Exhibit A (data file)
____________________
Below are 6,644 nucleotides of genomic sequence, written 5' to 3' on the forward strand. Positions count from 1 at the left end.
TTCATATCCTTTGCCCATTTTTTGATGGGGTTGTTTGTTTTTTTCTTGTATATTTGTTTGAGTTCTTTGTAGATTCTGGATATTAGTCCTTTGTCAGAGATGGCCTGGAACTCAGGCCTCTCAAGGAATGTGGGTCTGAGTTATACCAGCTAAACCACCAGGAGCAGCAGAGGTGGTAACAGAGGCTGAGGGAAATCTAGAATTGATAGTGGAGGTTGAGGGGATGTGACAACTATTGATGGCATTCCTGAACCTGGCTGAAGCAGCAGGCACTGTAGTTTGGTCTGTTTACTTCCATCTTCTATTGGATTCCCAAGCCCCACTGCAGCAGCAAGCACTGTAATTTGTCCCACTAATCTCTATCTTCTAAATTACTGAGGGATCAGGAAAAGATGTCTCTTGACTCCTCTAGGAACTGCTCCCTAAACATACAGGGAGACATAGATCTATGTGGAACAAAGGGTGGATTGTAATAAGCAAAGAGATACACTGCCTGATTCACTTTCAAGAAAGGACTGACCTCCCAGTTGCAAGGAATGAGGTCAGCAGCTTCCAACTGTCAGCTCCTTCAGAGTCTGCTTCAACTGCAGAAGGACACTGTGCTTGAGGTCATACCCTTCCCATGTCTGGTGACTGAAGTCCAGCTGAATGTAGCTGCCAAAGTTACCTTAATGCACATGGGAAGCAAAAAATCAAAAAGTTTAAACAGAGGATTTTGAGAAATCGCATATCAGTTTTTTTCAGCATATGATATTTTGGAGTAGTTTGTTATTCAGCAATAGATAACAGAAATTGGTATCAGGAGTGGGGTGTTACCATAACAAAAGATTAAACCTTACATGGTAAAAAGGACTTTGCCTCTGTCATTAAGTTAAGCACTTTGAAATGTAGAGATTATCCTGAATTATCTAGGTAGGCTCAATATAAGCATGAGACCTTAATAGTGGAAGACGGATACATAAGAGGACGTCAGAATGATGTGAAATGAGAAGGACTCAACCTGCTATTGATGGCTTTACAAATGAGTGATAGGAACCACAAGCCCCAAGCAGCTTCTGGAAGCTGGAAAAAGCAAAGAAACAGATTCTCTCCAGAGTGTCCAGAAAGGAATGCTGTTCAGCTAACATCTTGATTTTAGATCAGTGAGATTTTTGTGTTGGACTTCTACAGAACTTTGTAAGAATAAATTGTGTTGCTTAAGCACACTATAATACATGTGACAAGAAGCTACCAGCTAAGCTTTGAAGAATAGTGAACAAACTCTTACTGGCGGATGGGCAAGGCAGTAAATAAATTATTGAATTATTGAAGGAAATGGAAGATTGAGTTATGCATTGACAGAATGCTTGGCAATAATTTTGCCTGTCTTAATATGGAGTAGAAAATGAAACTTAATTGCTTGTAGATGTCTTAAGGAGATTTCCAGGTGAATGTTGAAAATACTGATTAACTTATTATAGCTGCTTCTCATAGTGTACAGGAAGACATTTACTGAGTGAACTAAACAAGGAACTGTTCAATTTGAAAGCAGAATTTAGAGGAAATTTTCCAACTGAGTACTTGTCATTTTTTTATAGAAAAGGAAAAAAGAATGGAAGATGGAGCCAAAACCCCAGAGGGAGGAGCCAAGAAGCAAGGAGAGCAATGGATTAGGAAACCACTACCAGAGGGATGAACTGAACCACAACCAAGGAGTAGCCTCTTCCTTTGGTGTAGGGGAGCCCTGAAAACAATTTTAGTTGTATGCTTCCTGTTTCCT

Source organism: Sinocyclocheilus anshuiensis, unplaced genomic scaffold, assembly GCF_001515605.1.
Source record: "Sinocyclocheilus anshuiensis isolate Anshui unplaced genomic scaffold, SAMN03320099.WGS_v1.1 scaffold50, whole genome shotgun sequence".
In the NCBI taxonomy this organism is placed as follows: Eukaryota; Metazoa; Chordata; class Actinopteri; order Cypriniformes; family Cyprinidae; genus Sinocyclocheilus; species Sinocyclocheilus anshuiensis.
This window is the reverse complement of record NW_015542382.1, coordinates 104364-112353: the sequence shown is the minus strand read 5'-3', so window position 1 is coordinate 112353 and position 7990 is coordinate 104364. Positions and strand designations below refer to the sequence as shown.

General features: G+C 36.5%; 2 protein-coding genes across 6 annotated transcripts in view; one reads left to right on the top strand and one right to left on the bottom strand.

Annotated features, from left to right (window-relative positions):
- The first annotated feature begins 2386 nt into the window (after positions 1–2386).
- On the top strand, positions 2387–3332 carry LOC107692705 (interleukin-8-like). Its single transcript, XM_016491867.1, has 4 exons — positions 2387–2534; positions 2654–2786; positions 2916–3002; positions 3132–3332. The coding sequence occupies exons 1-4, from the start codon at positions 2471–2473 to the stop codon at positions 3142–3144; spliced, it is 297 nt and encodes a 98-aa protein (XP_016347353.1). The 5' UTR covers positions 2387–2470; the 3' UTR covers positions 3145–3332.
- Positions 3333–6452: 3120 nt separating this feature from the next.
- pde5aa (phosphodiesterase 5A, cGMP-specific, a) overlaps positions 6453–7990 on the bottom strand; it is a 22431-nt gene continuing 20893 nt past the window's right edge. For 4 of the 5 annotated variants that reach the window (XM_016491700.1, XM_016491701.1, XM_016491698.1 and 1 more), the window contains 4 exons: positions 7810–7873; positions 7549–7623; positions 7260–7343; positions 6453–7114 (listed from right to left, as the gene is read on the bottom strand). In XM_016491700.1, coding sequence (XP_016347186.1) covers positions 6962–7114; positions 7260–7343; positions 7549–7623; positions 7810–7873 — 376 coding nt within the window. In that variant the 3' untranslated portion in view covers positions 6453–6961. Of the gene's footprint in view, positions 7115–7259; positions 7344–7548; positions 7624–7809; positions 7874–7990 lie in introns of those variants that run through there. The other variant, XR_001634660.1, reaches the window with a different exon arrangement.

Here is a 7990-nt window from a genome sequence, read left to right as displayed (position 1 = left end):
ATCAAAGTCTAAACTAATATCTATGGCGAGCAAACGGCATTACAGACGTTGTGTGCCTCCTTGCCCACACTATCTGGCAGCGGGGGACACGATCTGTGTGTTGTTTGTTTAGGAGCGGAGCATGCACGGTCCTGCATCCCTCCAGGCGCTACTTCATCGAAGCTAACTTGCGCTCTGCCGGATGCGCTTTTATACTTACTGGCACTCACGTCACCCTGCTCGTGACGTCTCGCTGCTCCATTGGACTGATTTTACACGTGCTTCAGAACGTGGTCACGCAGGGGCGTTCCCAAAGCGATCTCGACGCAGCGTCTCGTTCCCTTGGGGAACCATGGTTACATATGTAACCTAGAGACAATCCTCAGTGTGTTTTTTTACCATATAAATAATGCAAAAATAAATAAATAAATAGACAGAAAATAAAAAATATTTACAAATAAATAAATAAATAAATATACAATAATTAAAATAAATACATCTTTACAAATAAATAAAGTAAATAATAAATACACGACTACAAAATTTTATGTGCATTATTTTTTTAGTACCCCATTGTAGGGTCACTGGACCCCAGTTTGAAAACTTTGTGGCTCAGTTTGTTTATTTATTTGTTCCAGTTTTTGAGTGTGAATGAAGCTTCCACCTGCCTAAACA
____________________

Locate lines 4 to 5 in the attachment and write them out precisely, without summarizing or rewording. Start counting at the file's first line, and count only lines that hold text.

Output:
Source record: "Sinocyclocheilus anshuiensis isolate Anshui unplaced genomic scaffold, SAMN03320099.WGS_v1.1 scaffold50, whole genome shotgun sequence".
In the NCBI taxonomy this organism is placed as follows: Eukaryota; Metazoa; Chordata; class Actinopteri; order Cypriniformes; family Cyprinidae; genus Sinocyclocheilus; species Sinocyclocheilus anshuiensis.